Behind the veil
By Erling Mostue Bugge
Lillehammer kunstmuseum (2013)
The participants in Charlotte Thiis-Evensen's new films are caught in a cross-fire between internal forces and different forms of external discipline. The body is explored in its role as the boundary of the self, a border zone for colliding forces, a meeting place for tensions stretched to breaking point. Either the situation remains unresolved, or the protagonists are compelled to gradually resign themselves to more powerful agents such as time and aging, or less visible but no less active threats from outside the body. The body may be more subtly disciplined by an encounter with an imagined Other or with the gaze of the public. In Falling Trees a triggered reflex is sustained by the eye of the camera, an expression of life forces the subject does not quite control. The women revolve bizarrely around their own axes, their bodies are rotated almost mechanically in the gradual breakdown of the aging process.
Hair has a profound significance in Thiis-Evensen's work. She uses its close contact with the head, the abode of the self, as a particularly complex metaphor. In these films the women's hair serves as a primitive symbolic focus for the struggle over the self, which is also a struggle to identify what it means to be a woman. In primitive societies hair was associated with the world of the spirit, where the soul belonged; it served to join the soul to its fate in the other world. Cutting the hair broke this vital contact, and the consequences could be fatal. In the Bible story of Samson and Delilah, God's gift to Samson of the supernatural strength to win the battle against the Philistines is vested in his long hair, which he is forbidden to cut. When he falls in love with Delilah she coaxes him to tell her the secret of his strength; she then cuts off his hair and he loses all his power. Thiis-Evensen's A Mother. A Daughter illustrates a power struggle between the mother and daughter over the possession of strength and vitality, producing a tension that expresses itself particularly clearly when the daughter brushes her mother's hair. The women are participating in a closed ritual surrounding the power vested in the hair; in clan-based society this was a vital metaphor, which is apparently being kept alive here.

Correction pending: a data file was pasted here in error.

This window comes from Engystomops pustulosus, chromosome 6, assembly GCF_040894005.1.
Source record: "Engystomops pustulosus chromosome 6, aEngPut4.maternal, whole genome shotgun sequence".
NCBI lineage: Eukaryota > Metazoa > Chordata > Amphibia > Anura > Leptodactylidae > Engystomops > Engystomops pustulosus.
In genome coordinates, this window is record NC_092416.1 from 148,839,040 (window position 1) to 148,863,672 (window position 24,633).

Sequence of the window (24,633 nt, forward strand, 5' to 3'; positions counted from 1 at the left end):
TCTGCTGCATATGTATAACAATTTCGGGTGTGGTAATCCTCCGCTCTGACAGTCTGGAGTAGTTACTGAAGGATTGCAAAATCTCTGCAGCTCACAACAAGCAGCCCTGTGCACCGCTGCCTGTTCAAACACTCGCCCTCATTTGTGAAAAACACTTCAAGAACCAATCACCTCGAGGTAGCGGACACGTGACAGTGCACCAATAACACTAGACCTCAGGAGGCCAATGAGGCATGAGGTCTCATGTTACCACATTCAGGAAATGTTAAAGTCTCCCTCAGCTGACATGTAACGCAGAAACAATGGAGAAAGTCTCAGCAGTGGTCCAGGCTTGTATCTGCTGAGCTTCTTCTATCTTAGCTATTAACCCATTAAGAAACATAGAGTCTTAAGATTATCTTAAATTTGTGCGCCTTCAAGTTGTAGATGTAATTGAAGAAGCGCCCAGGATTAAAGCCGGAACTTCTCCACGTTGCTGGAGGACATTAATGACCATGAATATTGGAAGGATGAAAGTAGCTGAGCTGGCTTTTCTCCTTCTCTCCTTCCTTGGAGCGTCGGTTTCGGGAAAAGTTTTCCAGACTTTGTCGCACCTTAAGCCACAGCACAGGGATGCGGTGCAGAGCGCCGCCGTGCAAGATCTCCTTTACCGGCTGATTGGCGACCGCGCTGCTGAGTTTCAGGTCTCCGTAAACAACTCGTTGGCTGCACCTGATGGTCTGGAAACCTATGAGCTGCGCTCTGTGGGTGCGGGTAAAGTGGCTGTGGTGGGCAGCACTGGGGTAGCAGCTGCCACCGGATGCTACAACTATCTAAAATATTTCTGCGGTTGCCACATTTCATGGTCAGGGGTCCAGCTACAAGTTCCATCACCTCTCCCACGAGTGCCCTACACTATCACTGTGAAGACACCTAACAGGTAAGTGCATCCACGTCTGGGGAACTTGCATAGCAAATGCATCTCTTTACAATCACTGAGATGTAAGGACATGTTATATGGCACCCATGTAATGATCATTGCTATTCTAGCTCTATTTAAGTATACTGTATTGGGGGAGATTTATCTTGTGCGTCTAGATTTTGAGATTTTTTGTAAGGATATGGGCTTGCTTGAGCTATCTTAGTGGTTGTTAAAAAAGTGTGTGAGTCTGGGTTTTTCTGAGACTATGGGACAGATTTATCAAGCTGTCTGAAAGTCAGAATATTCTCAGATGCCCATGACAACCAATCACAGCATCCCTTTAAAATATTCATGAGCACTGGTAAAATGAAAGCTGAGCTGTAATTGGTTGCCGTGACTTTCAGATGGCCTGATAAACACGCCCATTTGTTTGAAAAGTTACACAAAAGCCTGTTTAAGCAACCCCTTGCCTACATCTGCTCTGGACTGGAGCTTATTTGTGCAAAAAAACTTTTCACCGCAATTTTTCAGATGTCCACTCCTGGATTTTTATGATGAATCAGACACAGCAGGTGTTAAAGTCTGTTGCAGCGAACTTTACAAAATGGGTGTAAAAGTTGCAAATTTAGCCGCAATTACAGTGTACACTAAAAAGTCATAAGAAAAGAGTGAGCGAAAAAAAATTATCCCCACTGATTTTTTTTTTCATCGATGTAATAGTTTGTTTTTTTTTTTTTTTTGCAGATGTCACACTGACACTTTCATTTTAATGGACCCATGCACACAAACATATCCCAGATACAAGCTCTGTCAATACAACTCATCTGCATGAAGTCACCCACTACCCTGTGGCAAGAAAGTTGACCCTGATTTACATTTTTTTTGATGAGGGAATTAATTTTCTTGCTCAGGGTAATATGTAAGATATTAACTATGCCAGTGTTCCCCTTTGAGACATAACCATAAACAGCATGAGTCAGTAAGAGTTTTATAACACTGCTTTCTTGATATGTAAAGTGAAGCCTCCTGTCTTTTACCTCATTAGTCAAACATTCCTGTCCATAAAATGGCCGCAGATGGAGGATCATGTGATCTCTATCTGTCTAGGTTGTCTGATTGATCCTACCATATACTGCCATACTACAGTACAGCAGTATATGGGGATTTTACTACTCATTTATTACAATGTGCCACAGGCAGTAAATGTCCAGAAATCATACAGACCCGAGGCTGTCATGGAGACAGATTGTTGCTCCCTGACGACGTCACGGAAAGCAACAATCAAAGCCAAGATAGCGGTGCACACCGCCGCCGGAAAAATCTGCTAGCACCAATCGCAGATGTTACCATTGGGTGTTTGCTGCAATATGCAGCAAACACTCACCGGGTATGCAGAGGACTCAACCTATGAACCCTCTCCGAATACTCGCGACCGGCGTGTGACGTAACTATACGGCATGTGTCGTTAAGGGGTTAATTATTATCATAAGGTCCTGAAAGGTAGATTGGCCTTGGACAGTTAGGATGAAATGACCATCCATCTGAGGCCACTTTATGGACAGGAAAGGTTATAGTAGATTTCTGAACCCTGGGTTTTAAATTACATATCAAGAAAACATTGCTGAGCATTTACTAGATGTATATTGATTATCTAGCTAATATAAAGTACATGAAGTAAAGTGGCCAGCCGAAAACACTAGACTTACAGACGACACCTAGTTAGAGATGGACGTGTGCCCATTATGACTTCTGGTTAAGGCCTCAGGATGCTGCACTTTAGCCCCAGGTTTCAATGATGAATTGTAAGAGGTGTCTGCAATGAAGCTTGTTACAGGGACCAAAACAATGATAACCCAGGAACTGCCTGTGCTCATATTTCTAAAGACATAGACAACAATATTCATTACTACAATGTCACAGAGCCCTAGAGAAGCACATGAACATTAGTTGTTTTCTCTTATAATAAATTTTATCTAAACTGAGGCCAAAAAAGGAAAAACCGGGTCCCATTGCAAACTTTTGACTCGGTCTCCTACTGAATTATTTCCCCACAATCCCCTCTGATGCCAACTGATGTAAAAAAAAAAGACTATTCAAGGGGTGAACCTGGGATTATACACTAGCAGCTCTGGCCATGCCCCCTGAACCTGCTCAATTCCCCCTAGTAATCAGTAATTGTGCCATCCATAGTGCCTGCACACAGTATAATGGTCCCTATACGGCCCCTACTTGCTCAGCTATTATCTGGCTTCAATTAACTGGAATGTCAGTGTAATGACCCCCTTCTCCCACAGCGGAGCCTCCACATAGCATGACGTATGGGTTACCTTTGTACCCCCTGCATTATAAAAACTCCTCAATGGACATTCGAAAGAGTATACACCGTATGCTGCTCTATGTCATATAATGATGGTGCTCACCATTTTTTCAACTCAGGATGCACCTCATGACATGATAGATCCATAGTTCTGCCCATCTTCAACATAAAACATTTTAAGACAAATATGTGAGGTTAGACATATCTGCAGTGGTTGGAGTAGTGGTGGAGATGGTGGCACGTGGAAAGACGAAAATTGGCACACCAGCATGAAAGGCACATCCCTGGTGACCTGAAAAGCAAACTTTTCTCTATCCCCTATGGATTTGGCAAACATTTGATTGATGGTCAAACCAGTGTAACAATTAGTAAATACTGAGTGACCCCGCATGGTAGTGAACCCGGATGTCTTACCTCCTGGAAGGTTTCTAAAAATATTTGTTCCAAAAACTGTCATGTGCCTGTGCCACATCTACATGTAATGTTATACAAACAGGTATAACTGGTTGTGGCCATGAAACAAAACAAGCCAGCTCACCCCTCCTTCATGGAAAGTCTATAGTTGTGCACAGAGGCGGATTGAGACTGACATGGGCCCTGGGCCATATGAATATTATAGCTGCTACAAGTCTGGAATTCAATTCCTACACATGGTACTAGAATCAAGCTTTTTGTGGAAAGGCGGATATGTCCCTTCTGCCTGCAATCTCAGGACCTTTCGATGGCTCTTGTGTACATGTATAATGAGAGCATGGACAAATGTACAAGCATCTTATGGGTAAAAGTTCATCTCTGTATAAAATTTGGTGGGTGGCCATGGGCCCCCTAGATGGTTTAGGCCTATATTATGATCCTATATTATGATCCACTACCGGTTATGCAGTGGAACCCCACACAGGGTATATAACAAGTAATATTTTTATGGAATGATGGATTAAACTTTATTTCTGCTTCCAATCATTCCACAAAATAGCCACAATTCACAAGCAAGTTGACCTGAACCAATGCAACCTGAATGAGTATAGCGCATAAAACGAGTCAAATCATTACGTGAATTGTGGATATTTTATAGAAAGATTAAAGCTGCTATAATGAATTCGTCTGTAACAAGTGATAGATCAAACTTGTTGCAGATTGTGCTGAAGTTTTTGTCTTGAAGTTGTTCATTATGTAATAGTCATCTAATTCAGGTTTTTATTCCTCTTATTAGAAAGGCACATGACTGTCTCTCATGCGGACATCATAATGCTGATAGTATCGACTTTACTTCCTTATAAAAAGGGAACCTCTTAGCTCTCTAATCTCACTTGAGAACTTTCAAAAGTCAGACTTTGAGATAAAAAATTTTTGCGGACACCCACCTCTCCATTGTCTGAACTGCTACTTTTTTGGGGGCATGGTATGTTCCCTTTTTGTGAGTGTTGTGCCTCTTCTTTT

In Combing Hair, we are witnessing the negation of the outer world, a more introverted bodily expression. Facing us is an emaciated girl, but at the same time a girl who has hidden her face behind her hair, which she brushes and brushes, perhaps in order to protect herself from the force of our gaze, the gaze of the outer world or of the powerful Other. Many artists, including Edvard Munch, have used the bowed head as a metaphor for shame. Thiis-Evensen's reference is to a drawing by Edgar Degas of a girl bending forward to brush her hair. The drawing can be traced back to Degas' painting Scene of War in the Middle Ages (1865), where the raped women are standing or lying with their faces and heads bowed towards the earth and covered by their long hair. In Thiis-Evensen's film the girl is also covered by her long hair, which she is manically and obsessively brushing. We are prevented from seeing her face, as if it is our gaze that makes her ashamed. And perhaps as onlookers we do bear some responsibility, perhaps we are taking part in a collective censorship that is doing violence to young girls' bodies. Young women are being pressured to identify with their bodies, forced by an imperative beyond their control to display a beautiful, tanned, slim, well-trained body. In a culture that only thinks of young girls as bodies, violent responses such as anorexia and self-mutilation, and perhaps also this obsessive brushing, this turning away, are acts of defiance, a negative response by the self.